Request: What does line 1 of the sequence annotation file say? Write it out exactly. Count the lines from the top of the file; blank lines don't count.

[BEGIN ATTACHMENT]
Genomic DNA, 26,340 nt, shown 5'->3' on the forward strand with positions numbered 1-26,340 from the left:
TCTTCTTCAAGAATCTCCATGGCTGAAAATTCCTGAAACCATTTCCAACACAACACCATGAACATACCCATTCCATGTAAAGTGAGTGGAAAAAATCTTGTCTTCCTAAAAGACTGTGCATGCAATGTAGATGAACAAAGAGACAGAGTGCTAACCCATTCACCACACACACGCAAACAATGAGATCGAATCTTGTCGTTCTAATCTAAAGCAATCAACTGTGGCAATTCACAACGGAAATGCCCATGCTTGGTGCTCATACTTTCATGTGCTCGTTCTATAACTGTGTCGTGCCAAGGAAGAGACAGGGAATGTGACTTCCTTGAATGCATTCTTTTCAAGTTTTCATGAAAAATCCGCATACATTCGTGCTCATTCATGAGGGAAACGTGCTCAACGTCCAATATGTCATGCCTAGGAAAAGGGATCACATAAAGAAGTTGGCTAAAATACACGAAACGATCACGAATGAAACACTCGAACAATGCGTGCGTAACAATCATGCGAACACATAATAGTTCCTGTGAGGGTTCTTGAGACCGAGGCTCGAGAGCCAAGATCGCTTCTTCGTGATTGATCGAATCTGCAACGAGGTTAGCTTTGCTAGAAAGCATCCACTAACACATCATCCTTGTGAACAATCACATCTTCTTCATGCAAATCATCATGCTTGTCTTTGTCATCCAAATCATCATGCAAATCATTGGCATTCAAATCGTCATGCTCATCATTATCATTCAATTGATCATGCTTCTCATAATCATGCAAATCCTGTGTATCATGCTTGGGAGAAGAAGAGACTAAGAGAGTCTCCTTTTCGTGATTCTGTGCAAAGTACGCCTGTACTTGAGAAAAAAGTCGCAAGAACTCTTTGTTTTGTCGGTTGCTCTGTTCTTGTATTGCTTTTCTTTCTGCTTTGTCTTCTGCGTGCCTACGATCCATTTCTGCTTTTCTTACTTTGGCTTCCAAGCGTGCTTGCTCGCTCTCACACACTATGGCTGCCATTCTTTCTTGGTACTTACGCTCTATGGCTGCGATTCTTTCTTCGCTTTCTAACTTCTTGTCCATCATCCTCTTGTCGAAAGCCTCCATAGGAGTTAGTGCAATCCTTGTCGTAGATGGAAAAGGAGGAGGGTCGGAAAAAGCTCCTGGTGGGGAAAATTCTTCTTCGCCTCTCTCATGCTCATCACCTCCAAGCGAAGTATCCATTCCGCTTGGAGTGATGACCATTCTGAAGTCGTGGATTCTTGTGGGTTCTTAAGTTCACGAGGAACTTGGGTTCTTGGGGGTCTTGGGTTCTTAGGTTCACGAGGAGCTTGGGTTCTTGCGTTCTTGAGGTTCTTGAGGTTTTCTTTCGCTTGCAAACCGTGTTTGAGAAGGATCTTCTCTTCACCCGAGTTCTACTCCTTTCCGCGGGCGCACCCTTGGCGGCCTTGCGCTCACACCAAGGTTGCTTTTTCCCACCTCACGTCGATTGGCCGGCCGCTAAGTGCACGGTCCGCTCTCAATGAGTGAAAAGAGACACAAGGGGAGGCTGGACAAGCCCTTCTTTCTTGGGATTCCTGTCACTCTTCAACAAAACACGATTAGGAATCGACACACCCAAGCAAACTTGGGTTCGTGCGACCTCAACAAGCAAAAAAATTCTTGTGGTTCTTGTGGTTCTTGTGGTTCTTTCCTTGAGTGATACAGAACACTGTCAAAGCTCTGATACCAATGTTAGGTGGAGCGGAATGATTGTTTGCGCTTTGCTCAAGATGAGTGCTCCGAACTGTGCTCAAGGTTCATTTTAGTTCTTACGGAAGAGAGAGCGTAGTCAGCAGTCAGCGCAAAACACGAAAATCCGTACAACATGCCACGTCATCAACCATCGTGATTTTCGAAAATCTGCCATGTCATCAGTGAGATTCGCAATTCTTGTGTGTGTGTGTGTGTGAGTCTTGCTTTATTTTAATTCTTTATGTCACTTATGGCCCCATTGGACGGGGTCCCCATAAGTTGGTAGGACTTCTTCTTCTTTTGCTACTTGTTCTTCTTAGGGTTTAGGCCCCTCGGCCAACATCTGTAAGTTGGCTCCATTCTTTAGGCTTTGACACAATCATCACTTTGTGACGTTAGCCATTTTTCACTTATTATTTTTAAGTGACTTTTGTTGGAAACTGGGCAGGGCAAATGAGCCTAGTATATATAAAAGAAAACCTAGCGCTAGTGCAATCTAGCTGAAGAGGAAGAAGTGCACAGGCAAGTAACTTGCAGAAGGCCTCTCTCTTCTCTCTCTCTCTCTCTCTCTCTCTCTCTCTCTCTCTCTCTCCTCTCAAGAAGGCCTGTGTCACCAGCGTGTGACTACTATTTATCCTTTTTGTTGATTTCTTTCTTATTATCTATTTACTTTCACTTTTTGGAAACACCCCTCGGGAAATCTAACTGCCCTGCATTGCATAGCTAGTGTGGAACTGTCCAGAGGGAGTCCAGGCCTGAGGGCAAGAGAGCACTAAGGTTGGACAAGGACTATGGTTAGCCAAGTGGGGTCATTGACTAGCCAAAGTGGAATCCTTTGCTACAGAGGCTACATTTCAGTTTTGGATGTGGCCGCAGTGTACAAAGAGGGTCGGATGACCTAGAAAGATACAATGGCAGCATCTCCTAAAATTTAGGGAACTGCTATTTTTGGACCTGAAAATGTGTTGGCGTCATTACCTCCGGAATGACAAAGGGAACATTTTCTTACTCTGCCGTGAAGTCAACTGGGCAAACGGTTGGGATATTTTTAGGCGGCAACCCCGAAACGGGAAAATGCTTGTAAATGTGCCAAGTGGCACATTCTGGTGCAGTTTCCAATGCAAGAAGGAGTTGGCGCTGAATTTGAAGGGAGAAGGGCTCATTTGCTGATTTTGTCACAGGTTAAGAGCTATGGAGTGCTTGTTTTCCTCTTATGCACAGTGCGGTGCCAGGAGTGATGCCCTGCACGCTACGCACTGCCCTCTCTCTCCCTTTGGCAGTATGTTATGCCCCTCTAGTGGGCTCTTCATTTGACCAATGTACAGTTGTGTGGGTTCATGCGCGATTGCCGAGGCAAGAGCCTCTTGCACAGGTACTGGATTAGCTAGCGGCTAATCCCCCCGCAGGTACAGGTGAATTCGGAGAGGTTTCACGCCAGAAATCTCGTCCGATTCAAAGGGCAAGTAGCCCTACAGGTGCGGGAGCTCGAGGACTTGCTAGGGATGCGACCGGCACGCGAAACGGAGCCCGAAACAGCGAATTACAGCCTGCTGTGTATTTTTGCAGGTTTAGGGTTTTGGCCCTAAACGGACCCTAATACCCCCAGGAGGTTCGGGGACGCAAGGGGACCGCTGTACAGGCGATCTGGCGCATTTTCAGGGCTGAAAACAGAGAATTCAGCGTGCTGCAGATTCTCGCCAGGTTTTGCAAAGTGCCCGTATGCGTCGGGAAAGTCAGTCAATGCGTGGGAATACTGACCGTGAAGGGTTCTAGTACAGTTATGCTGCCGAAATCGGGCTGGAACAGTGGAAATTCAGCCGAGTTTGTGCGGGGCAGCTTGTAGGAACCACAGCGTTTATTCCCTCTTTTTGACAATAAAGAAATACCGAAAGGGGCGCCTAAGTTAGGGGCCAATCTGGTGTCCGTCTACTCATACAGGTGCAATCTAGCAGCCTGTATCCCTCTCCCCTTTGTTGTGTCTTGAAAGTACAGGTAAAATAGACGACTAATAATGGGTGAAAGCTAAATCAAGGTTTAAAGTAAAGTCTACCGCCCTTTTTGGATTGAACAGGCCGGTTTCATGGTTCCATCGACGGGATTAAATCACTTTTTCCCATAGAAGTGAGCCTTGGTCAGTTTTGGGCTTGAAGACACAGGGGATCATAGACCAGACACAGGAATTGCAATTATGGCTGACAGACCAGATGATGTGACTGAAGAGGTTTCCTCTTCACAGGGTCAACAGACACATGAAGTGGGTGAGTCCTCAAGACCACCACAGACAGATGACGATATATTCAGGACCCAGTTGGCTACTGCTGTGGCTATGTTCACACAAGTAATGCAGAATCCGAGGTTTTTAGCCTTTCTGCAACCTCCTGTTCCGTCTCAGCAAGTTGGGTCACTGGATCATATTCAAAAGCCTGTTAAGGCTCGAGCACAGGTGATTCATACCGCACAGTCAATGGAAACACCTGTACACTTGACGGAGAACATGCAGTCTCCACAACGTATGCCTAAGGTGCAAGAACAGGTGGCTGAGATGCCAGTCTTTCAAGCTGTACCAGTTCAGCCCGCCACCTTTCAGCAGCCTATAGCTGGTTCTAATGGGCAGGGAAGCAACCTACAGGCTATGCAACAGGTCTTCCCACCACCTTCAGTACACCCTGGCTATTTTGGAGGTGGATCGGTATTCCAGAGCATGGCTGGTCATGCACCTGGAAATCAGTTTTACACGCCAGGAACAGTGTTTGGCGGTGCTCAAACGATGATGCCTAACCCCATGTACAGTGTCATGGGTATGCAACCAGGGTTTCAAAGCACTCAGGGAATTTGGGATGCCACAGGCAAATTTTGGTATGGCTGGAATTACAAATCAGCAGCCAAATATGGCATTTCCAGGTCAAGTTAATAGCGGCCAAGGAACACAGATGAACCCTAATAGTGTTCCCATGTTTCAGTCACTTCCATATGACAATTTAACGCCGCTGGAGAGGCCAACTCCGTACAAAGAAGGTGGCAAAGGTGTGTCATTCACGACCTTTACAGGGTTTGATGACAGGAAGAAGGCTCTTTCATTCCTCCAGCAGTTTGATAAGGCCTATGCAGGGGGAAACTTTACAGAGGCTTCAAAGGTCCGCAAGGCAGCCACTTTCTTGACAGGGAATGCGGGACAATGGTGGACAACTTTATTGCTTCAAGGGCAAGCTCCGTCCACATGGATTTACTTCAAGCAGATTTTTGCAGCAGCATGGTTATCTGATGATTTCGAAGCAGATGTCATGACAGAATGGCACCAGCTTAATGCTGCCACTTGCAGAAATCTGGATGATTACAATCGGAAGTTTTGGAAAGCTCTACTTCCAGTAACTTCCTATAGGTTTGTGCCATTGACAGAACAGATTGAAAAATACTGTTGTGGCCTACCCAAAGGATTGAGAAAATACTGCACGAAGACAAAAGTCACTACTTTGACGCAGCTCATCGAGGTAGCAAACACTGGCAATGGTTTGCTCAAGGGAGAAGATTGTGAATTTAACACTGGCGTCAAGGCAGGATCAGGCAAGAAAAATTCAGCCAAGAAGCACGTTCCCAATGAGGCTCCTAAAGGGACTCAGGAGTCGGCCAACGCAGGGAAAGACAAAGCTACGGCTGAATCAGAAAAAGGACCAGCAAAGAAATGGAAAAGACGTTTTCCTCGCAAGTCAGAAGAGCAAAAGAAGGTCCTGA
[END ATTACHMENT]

Genomic DNA, 26,340 nt, shown 5'->3' on the forward strand with positions numbered 1-26,340 from the left: